\begin{align*} & 420(1+r)^{-1}+420(1+r)^{-2}+\cdots +420(1+r)^{-60} \\ & \hskip1in =420\frac{(1+r)^{-1}-(1+r)^{-61} }{1-(1+r)^{-1} } \\ & \hskip1in=420\frac{1-(1+r)^{-60} }{(1+r)-1}\\ & \hskip1in =420\frac{1-(1+r)^{-60} }{r} \end{align*}

    The interest rate \(100r\%\) being charged by the car dealer is such that the present value of 60 monthly payments of $420 is $23520. That is, the monthly interest rate being charged by the car dealer is the solution of

    \begin{align*} 23520=420\frac{1-(1+r)^{-60} }{r} \qquad& \text{or}\qquad 56=\frac{1-(1+r)^{-60} }{r} \\ & \text{or}\qquad 56r=1-(1+r)^{-60} \\ & \text{or}\qquad 56r(1+r)^{60}=(1+r)^{60}-1 \\ & \text{or}\qquad (1-56r)(1+r)^{60}=1 \end{align*}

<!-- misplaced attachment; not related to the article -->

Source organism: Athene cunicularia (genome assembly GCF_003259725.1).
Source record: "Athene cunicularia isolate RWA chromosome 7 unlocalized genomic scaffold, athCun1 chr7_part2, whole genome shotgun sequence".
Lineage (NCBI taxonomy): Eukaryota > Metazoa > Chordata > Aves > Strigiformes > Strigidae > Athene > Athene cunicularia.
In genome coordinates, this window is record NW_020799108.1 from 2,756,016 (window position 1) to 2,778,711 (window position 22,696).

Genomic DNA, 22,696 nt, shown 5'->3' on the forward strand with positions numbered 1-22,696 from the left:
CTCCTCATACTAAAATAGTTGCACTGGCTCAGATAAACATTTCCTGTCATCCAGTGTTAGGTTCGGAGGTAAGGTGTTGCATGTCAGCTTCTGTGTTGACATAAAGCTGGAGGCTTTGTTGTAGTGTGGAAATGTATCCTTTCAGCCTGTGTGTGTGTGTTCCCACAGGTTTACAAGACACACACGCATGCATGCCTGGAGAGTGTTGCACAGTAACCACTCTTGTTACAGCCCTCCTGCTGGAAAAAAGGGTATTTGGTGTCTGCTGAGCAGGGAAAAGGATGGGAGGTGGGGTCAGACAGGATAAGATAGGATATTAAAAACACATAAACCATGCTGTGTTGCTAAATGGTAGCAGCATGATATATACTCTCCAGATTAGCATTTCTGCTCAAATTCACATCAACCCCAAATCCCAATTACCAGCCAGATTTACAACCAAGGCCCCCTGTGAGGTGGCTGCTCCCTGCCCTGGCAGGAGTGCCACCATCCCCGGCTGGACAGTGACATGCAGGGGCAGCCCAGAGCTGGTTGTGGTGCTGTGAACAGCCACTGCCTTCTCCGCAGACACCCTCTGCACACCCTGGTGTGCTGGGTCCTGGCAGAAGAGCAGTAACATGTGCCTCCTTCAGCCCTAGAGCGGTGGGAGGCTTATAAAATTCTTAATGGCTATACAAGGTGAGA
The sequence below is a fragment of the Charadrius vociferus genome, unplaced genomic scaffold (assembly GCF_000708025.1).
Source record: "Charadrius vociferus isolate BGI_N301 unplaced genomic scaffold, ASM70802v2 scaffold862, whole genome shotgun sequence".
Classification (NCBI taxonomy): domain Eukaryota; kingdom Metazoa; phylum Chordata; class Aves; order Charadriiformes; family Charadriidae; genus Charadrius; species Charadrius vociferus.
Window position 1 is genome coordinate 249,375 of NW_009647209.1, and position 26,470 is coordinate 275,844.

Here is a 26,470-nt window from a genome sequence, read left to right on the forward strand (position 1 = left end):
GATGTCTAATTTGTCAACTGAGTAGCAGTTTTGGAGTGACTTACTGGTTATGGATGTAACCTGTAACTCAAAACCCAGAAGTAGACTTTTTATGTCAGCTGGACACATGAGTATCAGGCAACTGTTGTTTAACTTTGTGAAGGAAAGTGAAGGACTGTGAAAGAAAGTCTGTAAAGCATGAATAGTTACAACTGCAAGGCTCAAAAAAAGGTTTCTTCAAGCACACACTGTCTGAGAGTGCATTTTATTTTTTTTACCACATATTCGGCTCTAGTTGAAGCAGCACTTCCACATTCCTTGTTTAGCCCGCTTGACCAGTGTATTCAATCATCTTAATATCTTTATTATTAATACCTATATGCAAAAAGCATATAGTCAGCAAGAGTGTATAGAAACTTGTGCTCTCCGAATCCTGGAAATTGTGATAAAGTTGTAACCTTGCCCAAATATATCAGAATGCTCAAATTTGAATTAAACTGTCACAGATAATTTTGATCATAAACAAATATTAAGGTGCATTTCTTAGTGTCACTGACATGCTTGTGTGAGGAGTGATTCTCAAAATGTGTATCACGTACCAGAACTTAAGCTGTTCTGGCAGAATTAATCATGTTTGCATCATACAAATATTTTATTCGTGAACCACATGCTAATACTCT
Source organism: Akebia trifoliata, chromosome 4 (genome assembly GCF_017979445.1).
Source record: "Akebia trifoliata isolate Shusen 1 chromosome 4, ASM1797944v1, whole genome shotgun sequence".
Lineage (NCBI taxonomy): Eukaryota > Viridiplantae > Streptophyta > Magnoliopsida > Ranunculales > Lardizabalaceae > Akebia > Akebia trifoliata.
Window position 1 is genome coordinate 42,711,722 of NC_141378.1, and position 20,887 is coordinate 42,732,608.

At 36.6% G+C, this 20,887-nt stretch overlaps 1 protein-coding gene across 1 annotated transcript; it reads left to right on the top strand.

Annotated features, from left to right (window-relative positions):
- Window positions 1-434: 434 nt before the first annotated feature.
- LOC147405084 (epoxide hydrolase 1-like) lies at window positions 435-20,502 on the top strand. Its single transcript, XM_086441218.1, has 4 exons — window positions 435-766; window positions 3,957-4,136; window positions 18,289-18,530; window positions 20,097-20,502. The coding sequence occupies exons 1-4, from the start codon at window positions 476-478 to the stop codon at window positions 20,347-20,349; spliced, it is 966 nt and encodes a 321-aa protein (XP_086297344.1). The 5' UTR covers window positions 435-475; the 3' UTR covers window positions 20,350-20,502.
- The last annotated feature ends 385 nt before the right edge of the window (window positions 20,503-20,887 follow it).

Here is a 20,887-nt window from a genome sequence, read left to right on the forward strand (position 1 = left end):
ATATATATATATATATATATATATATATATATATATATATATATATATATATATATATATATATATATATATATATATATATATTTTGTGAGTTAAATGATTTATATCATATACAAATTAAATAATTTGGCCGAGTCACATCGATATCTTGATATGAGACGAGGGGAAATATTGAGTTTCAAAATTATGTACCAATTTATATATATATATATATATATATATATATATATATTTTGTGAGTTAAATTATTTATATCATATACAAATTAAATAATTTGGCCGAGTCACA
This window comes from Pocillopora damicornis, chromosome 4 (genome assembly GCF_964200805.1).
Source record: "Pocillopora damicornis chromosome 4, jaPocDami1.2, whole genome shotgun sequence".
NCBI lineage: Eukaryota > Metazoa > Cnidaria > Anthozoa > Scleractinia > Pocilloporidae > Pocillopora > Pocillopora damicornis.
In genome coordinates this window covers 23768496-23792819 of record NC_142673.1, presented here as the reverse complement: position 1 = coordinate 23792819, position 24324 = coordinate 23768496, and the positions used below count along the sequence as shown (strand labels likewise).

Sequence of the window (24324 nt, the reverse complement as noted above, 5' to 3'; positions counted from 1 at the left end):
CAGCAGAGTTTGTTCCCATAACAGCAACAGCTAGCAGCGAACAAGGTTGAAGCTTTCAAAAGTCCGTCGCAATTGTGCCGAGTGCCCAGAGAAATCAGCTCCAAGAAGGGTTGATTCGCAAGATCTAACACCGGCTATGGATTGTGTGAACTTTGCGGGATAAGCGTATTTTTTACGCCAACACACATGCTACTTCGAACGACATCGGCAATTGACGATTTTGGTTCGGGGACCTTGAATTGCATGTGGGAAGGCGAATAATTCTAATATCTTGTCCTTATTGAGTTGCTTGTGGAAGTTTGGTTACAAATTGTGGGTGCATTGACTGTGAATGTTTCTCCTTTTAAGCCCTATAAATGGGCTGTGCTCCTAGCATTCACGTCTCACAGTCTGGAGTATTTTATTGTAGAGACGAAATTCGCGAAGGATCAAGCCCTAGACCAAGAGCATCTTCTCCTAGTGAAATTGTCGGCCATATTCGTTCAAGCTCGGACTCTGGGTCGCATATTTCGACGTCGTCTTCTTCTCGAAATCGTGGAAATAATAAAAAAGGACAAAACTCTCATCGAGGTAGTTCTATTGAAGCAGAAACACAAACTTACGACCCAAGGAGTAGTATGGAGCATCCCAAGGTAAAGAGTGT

Set \(f(r)=(1-56r)(1+r)^{60}-1\text{.}\) Then

    \[ f'(r)=-56(1+r)^{60}+60(1-56r)(1+r)^{59} \nonumber \]


    \[ f'(r)=\big[-56(1+r)+60(1-56r)\big](1+r)^{59} =(4-3416r)(1+r)^{59} \nonumber \]

    Apply Newton's method with an initial guess of \(r_1=.002\text{.}\) (That's \(0.2\)% per month or 2.4% per year.) Then

    \begin{align*} r_2& =r_1-\frac{(1-56r_1)(1+r_1)^{60}-1}{(4-3416r_1)(1+r_1)^{59}}=0.002344\\ \ r_3& =r_2-\frac{(1-56r_2)(1+r_2)^{60}-1}{(4-3416r_2)(1+r_2)^{59}}=0.002292\\ r_4& =r_3-\frac{(1-56r_3)(1+r_3)^{60}-1}{(4-3416r_3)(1+r_3)^{59}}=0.002290\\ r_5& =r_4-\frac{(1-56r_4)(1+r_4)^{60}-1}{(4-3416r_4)(1+r_4)^{59}}=0.002290 \end{align*}

    So the interest rate is 0.229% per month or 2.75% per year.

    This page titled C.1 Newton's Method is shared under a CC BY-NC-SA 4.0 license and was authored, remixed, and/or curated by Joel Feldman, Andrew Rechnitzer and Elyse Yeager via source content that was edited to the style and standards of the LibreTexts platform.

    • Was this article helpful?